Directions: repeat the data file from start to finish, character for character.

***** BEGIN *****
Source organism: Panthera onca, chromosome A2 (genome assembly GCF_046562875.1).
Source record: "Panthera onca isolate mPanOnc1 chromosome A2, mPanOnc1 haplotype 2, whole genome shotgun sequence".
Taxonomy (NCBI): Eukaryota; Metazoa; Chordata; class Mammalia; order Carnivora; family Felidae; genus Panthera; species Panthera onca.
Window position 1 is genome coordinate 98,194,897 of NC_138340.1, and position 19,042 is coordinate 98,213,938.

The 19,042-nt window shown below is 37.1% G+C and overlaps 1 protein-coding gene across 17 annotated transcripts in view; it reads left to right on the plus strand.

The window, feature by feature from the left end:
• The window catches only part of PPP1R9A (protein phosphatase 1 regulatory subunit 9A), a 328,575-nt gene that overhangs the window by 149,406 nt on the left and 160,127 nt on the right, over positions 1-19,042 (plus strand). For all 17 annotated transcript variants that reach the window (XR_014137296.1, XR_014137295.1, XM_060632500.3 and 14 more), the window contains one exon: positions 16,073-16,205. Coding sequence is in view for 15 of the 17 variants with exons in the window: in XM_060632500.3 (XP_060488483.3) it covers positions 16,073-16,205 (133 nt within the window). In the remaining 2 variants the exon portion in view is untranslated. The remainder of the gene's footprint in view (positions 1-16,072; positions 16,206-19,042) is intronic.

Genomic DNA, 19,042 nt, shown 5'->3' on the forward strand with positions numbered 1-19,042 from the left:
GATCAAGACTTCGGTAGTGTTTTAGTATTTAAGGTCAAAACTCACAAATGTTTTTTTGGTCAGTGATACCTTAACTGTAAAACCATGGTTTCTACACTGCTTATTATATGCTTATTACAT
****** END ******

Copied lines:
Source organism: Panthera onca, chromosome A2 (genome assembly GCF_046562875.1).
Source record: "Panthera onca isolate mPanOnc1 chromosome A2, mPanOnc1 haplotype 2, whole genome shotgun sequence".
Taxonomy (NCBI): Eukaryota; Metazoa; Chordata; class Mammalia; order Carnivora; family Felidae; genus Panthera; species Panthera onca.
Window position 1 is genome coordinate 98,194,897 of NC_138340.1, and position 19,042 is coordinate 98,213,938.

The 19,042-nt window shown below is 37.1% G+C and overlaps 1 protein-coding gene across 17 annotated transcripts in view; it reads left to right on the plus strand.

The window, feature by feature from the left end:
• The window catches only part of PPP1R9A (protein phosphatase 1 regulatory subunit 9A), a 328,575-nt gene that overhangs the window by 149,406 nt on the left and 160,127 nt on the right, over positions 1-19,042 (plus strand). For all 17 annotated transcript variants that reach the window (XR_014137296.1, XR_014137295.1, XM_060632500.3 and 14 more), the window contains one exon: positions 16,073-16,205. Coding sequence is in view for 15 of the 17 variants with exons in the window: in XM_060632500.3 (XP_060488483.3) it covers positions 16,073-16,205 (133 nt within the window). In the remaining 2 variants the exon portion in view is untranslated. The remainder of the gene's footprint in view (positions 1-16,072; positions 16,206-19,042) is intronic.

Genomic DNA, 19,042 nt, shown 5'->3' on the forward strand with positions numbered 1-19,042 from the left:
GATCAAGACTTCGGTAGTGTTTTAGTATTTAAGGTCAAAACTCACAAATGTTTTTTTGGTCAGTGATACCTTAACTGTAAAACCATGGTTTCTACACTGCTTATTATATGCTTATTACAT